Without a shadow of a doubt, Batman is the heart and soul of DC. Every major comic book event features the Caped Crusader as a major catalyst and there are more Bat-books released on a weekly basis than for any other hero. Looking over at the competition, who can be considered Marvel’s Batman? Now, we’re not talking about sales or popularity, since that honour would fall to Spider-Man, but in terms of tone and characteristics.
When Disney+’s Moon Knight was announced, many pundits and fans proclaimed the show as the arrival of Marvel’s Batman in the MCU. But is it an accurate assessment? Let’s take a closer look.
Is Moon Knight Marvel’s Batman?
Moon Knight. The name alone sounds like the perfect companion to the Dark Knight. Plus, how often have you seen the images of Moonie leaping from rooftops in the dead of night? It also helps that the Fist of Khonshu knows how to throwdown and pack the emergency rooms with the bloodied bodies of thugs and very bad peeps—much like a dude dressed up as a giant bat in Gotham City.
Yet, when it comes down to the nitty-gritty, Moon Knight isn’t Marvel’s Batman at all. Most importantly, Marc Spector has powers bestowed on him by the Egyptian mood god Khonshu, so he already has an advantage over Batsy whose only superpowers are a lot of money and a production line of Robins. Additionally, Moon Knight’s stories are equally about Spector’s dissociative identity disorder and his various identities as they are about the cape affairs. There might be an argument that Bruce Wayne is the true mask of Batman and it’s also somewhat of an identity crisis for the character; however, Batman is fully aware of which mask he has on, which can’t always be said for Spector.
What about Iron Man?
A billionaire playboy who decides to pump his money into his gadgets and a battle suit instead of buying silly social media networks: Who are we talking about here? It could easily be a description fitting for both Batman and Iron Man. Much like Wayne, Tony Stark has shown that his brains and ability to solve problems are what make him a valuable ally in any fight. Similarly, they don’t always play well with others, as they tend to be bossy boots and want to control teams on their own terms.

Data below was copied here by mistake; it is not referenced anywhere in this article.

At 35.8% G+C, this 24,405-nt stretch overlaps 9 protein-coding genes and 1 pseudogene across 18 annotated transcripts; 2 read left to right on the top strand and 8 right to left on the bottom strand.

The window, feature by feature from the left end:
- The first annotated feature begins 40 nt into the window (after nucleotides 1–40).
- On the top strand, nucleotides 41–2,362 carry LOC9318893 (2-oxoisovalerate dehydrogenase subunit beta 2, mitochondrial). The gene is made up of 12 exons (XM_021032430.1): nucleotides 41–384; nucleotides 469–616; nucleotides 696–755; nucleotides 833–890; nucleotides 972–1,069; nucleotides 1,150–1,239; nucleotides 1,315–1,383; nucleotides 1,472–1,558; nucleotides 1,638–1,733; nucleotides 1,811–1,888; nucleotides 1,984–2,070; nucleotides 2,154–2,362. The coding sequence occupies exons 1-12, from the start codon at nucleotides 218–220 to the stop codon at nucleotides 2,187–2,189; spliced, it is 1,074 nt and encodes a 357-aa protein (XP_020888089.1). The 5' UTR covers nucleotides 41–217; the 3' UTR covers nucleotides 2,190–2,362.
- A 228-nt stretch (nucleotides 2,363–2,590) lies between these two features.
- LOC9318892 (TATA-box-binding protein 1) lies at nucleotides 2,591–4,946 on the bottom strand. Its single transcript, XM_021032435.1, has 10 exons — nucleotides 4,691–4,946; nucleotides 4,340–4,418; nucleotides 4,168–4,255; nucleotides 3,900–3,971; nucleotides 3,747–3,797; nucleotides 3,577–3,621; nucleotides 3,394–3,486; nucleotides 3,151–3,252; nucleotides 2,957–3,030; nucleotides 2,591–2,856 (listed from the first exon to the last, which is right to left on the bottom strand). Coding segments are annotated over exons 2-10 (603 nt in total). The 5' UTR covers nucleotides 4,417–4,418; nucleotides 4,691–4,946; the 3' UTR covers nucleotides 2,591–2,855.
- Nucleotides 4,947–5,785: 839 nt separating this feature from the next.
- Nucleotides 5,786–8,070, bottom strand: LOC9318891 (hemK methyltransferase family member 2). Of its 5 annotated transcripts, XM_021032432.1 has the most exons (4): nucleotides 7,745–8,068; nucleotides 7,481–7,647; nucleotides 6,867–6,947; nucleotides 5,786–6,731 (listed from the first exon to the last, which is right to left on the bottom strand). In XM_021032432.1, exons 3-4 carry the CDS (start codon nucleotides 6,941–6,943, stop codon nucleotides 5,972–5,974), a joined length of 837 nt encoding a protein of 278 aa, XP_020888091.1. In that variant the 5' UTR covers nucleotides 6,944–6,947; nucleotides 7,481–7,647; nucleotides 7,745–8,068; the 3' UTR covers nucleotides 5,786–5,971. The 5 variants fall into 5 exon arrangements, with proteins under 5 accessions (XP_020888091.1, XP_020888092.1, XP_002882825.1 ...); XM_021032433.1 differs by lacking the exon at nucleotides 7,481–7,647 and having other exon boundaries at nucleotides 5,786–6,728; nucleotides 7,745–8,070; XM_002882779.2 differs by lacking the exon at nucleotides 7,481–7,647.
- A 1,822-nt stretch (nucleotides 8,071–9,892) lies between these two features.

However, there’s a big difference between Iron Man and Batman: Stark doesn’t mind his real identity being known. He embraces the playboy aspect of his personality and seems to have a stable life as both a hero and renowned public figure. Batman has a martyrdom complex where he feels as if he needs to sacrifice for the greater good of the world. As a result, Wayne is a lonely and isolated figure. Stark believes he can have it all, and tries to do so. So no, he isn’t Marvel’s Batman.
But what about Daredevil?
Daredevil and Batman are two characters that were changed through the writing of Frank Miller. While there were many high-quality stories before Miller took over the comic books, the writer modernised them into the grittier heroes we’re more familiar with nowadays through tales such as The Dark Knight Returns and Born Again.
The Miller link aside, they also share a few common and important traits. They’re self-righteous, stubborn, and believe in a code. While several people might argue with their methods or approach, they’re at least consistent in what they believe in. Also, there’s the little fact that they trained with ninjas: Batman with the League of Assassins and Daredevil with the Hand.
Taking this into consideration, there’s simply no doubt that Daredevil is Marvel’s Batman. He might not have the Batmobile, but he has the billy clubs and those are better than any batarangs!